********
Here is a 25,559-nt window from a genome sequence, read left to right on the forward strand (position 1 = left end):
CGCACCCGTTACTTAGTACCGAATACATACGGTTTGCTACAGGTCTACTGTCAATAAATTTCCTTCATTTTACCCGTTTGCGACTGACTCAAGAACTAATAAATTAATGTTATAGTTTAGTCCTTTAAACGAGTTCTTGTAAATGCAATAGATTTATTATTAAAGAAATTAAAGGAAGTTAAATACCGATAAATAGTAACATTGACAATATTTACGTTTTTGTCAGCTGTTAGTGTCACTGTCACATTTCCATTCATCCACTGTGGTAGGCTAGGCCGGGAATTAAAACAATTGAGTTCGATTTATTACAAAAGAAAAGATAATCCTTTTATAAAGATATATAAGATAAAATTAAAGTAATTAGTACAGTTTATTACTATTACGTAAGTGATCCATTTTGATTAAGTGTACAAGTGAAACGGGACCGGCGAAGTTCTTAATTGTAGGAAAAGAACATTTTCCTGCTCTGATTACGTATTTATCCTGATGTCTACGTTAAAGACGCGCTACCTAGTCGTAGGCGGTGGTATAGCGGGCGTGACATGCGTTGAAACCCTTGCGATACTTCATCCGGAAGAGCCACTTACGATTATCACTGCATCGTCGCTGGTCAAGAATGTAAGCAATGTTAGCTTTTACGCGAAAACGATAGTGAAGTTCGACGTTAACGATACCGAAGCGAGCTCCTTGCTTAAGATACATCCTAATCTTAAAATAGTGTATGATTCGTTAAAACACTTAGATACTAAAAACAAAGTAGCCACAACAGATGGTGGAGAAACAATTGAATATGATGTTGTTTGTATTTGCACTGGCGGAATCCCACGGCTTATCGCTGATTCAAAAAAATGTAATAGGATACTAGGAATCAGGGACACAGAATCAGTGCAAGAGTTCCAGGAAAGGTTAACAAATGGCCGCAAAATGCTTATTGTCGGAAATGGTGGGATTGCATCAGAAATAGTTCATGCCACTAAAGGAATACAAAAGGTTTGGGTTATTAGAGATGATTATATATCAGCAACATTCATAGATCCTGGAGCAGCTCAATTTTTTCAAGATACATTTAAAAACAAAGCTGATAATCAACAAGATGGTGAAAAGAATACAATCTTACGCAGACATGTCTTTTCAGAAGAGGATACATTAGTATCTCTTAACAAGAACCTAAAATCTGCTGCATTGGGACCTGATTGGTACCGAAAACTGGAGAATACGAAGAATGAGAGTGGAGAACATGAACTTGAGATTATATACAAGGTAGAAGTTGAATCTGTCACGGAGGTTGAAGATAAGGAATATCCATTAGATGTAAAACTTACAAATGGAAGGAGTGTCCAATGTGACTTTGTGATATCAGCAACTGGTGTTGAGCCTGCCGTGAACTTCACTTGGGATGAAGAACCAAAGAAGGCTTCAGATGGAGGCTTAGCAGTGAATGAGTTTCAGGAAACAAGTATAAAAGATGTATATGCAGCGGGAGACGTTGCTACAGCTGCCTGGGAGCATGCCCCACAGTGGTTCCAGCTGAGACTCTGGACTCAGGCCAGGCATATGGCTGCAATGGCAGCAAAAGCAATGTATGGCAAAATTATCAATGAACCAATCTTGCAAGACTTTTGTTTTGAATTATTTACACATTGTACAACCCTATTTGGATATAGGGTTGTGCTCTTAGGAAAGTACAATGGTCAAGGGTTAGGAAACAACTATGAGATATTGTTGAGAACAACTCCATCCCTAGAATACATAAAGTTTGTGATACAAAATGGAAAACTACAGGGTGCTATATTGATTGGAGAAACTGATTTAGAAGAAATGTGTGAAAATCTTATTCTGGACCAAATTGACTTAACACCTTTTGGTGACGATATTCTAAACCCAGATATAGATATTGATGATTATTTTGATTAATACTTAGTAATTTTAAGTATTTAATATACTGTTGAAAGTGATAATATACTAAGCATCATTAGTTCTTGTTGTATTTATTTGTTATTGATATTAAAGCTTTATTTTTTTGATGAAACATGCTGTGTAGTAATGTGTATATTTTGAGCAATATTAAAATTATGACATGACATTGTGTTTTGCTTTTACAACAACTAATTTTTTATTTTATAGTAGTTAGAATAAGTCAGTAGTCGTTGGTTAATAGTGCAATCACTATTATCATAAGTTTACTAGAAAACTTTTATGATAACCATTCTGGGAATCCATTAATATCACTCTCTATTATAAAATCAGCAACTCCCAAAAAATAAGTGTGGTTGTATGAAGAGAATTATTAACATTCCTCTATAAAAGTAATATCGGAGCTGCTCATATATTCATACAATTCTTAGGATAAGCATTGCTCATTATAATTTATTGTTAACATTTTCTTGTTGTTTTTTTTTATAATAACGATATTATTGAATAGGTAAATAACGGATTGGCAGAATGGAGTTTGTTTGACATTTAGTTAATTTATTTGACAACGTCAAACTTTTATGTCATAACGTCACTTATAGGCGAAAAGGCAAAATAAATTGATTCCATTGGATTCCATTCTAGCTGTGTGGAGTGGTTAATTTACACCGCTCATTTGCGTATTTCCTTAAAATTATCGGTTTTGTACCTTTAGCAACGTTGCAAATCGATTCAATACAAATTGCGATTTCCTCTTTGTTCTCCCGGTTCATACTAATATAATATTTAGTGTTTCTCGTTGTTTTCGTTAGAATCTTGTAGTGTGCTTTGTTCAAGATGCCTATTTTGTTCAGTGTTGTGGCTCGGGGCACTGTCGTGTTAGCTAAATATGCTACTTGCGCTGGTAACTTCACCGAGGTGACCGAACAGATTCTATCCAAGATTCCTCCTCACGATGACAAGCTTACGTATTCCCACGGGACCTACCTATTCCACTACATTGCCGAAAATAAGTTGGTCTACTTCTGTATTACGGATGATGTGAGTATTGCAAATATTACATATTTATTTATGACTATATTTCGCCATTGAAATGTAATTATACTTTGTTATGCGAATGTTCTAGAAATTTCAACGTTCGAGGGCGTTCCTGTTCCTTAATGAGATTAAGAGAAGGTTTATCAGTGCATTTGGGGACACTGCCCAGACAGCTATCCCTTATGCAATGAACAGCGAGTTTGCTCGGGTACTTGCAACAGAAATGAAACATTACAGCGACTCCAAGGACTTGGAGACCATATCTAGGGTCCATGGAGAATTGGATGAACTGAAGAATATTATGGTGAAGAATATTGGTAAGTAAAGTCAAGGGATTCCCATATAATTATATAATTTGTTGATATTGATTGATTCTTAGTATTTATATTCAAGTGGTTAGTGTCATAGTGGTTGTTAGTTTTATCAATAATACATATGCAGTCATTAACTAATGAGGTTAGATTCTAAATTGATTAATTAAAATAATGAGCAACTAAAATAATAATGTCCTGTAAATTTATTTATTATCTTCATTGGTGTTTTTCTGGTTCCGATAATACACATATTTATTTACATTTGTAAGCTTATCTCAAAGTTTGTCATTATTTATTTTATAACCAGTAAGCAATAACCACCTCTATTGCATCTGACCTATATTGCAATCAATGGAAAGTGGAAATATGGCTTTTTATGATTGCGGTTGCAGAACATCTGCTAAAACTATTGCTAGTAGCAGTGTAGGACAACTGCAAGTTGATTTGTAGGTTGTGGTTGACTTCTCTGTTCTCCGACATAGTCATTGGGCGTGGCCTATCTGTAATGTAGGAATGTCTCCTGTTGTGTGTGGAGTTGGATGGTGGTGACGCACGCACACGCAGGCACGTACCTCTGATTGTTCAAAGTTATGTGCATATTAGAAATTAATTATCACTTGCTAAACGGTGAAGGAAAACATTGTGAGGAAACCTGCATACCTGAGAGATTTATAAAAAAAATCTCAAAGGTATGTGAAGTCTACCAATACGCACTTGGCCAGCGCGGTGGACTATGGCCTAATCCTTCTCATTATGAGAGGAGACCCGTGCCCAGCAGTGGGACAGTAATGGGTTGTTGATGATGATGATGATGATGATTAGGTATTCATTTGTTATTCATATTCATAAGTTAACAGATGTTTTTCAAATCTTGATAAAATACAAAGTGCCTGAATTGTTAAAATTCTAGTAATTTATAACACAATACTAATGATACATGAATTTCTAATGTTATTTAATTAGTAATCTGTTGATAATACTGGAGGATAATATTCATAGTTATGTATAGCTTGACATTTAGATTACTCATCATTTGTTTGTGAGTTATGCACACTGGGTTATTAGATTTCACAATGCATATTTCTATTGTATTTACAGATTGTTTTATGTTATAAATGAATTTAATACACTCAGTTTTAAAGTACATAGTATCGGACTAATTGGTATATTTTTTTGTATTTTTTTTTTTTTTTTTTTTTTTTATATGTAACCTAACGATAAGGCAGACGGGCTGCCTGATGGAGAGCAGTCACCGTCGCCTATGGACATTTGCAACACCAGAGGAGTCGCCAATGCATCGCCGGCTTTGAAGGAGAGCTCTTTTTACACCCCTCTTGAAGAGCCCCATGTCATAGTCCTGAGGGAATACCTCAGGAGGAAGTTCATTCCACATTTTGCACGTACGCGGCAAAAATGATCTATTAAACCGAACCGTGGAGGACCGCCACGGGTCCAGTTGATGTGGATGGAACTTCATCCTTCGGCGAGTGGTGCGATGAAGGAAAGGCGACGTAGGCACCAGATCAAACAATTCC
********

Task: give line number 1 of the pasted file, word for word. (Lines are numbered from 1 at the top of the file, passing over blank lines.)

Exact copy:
Here is a 25,559-nt window from a genome sequence, read left to right on the forward strand (position 1 = left end):